My 18-year-old son quit smoking for a few weeks, but now he says he wants to go back to it. He says he's been under a lot of stress, having mood swings, and is a lot more fidgety. How can I convince him to change his mind?
It's tough to quit smoking. Nicotine is addicting — and your son may be showing signs of withdrawal. He might want to get some nicotine gum or the nicotine patch so that he isn't having all those unpleasant symptoms. However, if he has quit for a few weeks, the symptoms should be lessening.
It's great that he has been interested in quitting — that is the most important step in the process. Keep encouraging him — but, ultimately, the decision to quit is his.
Reviewed by: Steven Dowshen, MD
Date reviewed: February 2013
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|TobaccoFree.org This site includes links to online anti-smoking resources.|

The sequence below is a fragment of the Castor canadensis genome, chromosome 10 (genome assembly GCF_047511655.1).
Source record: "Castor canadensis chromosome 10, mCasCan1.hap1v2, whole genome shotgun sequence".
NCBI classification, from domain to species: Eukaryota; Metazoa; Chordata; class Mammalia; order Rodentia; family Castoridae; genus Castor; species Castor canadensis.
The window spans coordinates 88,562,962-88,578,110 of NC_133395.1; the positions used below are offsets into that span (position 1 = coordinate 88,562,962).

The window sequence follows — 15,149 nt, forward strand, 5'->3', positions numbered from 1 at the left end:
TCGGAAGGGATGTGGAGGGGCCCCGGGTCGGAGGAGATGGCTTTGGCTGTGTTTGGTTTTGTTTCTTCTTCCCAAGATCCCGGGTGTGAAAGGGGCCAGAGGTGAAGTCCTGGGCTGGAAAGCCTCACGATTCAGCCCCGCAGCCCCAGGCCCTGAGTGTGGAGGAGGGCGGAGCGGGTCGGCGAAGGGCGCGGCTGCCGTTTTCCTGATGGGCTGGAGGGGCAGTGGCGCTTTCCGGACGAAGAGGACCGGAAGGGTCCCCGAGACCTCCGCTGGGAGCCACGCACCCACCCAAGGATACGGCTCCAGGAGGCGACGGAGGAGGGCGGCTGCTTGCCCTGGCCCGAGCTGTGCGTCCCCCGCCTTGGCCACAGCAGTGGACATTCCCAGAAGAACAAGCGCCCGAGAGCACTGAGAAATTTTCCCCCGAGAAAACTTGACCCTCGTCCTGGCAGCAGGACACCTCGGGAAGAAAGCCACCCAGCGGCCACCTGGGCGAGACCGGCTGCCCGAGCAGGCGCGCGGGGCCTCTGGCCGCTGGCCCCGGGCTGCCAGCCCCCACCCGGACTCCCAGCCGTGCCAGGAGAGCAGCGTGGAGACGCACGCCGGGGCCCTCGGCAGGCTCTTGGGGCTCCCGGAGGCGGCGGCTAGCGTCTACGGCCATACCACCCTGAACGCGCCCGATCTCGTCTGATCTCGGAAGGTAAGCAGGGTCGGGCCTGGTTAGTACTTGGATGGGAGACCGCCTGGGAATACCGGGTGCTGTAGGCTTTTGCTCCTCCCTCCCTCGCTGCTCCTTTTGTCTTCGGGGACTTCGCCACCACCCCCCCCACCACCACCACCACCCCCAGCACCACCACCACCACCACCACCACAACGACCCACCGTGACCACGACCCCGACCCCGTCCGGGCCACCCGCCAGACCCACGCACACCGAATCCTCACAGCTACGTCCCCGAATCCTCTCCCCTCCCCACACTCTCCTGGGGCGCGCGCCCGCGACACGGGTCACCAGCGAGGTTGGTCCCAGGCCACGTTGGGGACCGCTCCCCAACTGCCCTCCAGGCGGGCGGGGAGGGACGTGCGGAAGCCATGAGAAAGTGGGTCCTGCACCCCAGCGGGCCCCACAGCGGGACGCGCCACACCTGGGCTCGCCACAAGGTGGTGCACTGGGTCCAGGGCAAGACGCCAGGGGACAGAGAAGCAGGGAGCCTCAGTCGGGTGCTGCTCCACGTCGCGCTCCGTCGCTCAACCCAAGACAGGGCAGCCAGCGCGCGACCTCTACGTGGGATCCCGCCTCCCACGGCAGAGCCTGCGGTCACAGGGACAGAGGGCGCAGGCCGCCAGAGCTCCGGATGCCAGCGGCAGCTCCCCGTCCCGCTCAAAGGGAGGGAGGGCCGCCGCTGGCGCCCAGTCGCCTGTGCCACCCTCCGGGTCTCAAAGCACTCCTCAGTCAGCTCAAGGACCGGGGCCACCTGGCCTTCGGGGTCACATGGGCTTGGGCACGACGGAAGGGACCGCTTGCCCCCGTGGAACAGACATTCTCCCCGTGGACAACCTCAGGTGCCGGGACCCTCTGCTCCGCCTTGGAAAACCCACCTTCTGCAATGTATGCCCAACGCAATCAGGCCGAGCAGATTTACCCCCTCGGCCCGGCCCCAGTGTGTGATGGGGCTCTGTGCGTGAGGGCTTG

|QuitNet QuitNet offers tips, tools, and help for those who want to quit smoking.|
|Smokefree.gov This site contains facts and information about how to quit smoking.|
|Nicotine: What Parents Need to Know Nicotine is a highly addictive stimulant. Those who start smoking before age 21 have the hardest time breaking the habit.|
|Understanding Depression Depression is the most common mental health disorder in the U.S. If you think your child is depressed, you'll want to learn more about what depression is, what causes it, and what you can do to help.|
|Kids and Smoking The health risks of tobacco are well known, yet every year many young people take up smoking. Here's how to help your kids avoid tobacco use - or quit, if they've already started.|
|Helping Kids Cope With Stress Stress from things like school and social situations can feel overwhelming for kids. But by teaching healthy coping strategies, you'll prepare your kids to manage stress.|
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